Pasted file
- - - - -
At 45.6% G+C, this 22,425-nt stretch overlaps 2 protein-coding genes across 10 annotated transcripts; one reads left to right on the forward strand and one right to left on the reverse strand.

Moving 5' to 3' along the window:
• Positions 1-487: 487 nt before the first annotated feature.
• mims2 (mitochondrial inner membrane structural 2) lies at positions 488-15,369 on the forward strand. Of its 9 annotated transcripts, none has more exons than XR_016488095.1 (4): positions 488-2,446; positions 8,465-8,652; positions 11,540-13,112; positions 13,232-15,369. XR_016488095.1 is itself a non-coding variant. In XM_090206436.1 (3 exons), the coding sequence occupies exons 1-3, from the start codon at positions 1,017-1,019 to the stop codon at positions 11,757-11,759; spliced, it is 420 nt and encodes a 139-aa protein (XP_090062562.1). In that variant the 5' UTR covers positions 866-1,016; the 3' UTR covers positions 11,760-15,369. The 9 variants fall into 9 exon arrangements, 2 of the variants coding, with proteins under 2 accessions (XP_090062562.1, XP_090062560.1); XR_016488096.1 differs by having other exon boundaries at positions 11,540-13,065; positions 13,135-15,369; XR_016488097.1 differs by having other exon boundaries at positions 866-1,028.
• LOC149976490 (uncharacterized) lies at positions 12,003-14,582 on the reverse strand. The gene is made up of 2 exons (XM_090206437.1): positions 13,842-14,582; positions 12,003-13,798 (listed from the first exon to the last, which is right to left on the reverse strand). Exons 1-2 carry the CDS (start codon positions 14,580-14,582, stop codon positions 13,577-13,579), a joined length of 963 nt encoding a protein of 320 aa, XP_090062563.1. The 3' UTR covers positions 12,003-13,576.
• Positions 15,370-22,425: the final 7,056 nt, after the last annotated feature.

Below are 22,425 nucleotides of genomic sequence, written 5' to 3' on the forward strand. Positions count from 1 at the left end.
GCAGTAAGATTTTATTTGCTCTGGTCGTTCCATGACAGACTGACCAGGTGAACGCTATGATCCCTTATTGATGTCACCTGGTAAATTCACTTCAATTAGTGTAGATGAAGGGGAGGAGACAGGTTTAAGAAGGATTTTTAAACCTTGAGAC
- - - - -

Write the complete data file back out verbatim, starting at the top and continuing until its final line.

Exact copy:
At 45.6% G+C, this 22,425-nt stretch overlaps 2 protein-coding genes across 10 annotated transcripts; one reads left to right on the forward strand and one right to left on the reverse strand.

Moving 5' to 3' along the window:
• Positions 1-487: 487 nt before the first annotated feature.
• mims2 (mitochondrial inner membrane structural 2) lies at positions 488-15,369 on the forward strand. Of its 9 annotated transcripts, none has more exons than XR_016488095.1 (4): positions 488-2,446; positions 8,465-8,652; positions 11,540-13,112; positions 13,232-15,369. XR_016488095.1 is itself a non-coding variant. In XM_090206436.1 (3 exons), the coding sequence occupies exons 1-3, from the start codon at positions 1,017-1,019 to the stop codon at positions 11,757-11,759; spliced, it is 420 nt and encodes a 139-aa protein (XP_090062562.1). In that variant the 5' UTR covers positions 866-1,016; the 3' UTR covers positions 11,760-15,369. The 9 variants fall into 9 exon arrangements, 2 of the variants coding, with proteins under 2 accessions (XP_090062562.1, XP_090062560.1); XR_016488096.1 differs by having other exon boundaries at positions 11,540-13,065; positions 13,135-15,369; XR_016488097.1 differs by having other exon boundaries at positions 866-1,028.
• LOC149976490 (uncharacterized) lies at positions 12,003-14,582 on the reverse strand. The gene is made up of 2 exons (XM_090206437.1): positions 13,842-14,582; positions 12,003-13,798 (listed from the first exon to the last, which is right to left on the reverse strand). Exons 1-2 carry the CDS (start codon positions 14,580-14,582, stop codon positions 13,577-13,579), a joined length of 963 nt encoding a protein of 320 aa, XP_090062563.1. The 3' UTR covers positions 12,003-13,576.
• Positions 15,370-22,425: the final 7,056 nt, after the last annotated feature.

Below are 22,425 nucleotides of genomic sequence, written 5' to 3' on the forward strand. Positions count from 1 at the left end.
GCAGTAAGATTTTATTTGCTCTGGTCGTTCCATGACAGACTGACCAGGTGAACGCTATGATCCCTTATTGATGTCACCTGGTAAATTCACTTCAATTAGTGTAGATGAAGGGGAGGAGACAGGTTTAAGAAGGATTTTTAAACCTTGAGAC